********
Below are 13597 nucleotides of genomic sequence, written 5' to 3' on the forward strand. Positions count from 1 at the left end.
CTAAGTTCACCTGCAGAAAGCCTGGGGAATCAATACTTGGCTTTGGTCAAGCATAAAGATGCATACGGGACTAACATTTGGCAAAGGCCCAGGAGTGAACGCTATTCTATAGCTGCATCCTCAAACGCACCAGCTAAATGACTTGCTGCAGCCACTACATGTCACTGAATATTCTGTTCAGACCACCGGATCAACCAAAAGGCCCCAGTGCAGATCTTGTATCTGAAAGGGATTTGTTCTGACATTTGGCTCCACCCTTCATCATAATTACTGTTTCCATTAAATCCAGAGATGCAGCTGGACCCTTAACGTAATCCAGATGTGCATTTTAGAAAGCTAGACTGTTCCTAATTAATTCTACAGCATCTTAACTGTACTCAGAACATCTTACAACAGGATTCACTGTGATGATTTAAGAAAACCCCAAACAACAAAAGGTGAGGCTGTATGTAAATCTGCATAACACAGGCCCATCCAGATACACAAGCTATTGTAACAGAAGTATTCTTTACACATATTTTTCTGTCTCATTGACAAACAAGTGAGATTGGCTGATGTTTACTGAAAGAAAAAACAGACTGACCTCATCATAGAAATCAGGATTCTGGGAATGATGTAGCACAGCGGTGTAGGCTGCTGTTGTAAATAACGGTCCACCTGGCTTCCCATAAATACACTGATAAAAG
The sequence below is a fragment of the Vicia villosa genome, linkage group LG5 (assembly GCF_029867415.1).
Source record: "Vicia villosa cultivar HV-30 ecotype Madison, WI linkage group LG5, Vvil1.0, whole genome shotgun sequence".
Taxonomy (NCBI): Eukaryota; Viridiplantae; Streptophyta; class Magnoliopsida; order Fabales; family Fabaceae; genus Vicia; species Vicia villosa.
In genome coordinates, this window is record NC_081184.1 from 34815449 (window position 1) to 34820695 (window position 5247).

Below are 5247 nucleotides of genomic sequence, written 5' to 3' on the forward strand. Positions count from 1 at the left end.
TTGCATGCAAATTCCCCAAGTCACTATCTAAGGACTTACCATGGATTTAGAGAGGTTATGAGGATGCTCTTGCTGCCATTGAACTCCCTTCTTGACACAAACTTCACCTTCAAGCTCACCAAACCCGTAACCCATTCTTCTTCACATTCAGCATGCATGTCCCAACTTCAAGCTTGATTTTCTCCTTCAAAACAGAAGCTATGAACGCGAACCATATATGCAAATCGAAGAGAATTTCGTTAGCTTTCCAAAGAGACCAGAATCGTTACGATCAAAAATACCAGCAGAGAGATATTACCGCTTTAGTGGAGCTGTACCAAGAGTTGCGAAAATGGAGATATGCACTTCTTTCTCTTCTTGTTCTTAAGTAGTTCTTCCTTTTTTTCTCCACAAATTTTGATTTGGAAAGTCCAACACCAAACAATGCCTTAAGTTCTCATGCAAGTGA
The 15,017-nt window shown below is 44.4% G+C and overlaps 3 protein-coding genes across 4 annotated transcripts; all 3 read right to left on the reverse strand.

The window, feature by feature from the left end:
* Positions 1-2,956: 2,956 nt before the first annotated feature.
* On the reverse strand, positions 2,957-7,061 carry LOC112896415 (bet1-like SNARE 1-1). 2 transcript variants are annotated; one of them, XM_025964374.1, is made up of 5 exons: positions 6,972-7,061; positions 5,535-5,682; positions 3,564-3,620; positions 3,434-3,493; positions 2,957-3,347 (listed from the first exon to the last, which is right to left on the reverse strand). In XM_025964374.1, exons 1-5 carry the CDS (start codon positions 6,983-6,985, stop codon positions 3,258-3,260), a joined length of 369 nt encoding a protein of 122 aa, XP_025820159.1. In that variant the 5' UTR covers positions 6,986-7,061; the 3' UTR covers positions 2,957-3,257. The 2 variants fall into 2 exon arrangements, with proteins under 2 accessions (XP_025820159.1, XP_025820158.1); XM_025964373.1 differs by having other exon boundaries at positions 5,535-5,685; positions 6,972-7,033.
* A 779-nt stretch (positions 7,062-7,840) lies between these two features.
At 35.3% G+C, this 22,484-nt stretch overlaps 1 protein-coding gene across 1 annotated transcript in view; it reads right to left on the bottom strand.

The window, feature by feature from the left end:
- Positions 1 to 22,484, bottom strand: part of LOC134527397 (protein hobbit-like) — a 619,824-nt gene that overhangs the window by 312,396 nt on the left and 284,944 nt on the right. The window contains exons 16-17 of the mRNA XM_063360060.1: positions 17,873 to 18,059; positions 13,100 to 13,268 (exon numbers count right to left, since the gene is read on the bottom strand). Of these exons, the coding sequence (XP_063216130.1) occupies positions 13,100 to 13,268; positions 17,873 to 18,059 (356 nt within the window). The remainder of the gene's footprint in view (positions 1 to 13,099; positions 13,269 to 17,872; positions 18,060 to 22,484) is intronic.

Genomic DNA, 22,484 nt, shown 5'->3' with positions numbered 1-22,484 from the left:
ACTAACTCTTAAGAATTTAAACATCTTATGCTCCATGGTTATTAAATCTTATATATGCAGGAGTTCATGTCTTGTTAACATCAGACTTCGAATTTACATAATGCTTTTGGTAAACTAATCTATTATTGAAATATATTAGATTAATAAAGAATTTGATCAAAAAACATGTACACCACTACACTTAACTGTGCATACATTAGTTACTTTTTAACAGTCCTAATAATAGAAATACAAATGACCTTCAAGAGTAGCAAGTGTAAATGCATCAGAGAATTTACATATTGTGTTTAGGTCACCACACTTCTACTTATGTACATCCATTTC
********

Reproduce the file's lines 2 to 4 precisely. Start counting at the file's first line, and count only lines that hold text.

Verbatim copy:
CTAAGTTCACCTGCAGAAAGCCTGGGGAATCAATACTTGGCTTTGGTCAAGCATAAAGATGCATACGGGACTAACATTTGGCAAAGGCCCAGGAGTGAACGCTATTCTATAGCTGCATCCTCAAACGCACCAGCTAAATGACTTGCTGCAGCCACTACATGTCACTGAATATTCTGTTCAGACCACCGGATCAACCAAAAGGCCCCAGTGCAGATCTTGTATCTGAAAGGGATTTGTTCTGACATTTGGCTCCACCCTTCATCATAATTACTGTTTCCATTAAATCCAGAGATGCAGCTGGACCCTTAACGTAATCCAGATGTGCATTTTAGAAAGCTAGACTGTTCCTAATTAATTCTACAGCATCTTAACTGTACTCAGAACATCTTACAACAGGATTCACTGTGATGATTTAAGAAAACCCCAAACAACAAAAGGTGAGGCTGTATGTAAATCTGCATAACACAGGCCCATCCAGATACACAAGCTATTGTAACAGAAGTATTCTTTACACATATTTTTCTGTCTCATTGACAAACAAGTGAGATTGGCTGATGTTTACTGAAAGAAAAAACAGACTGACCTCATCATAGAAATCAGGATTCTGGGAATGATGTAGCACAGCGGTGTAGGCTGCTGTTGTAAATAACGGTCCACCTGGCTTCCCATAAATACACTGATAAAAG
The sequence below is a fragment of the Vicia villosa genome, linkage group LG5 (assembly GCF_029867415.1).
Source record: "Vicia villosa cultivar HV-30 ecotype Madison, WI linkage group LG5, Vvil1.0, whole genome shotgun sequence".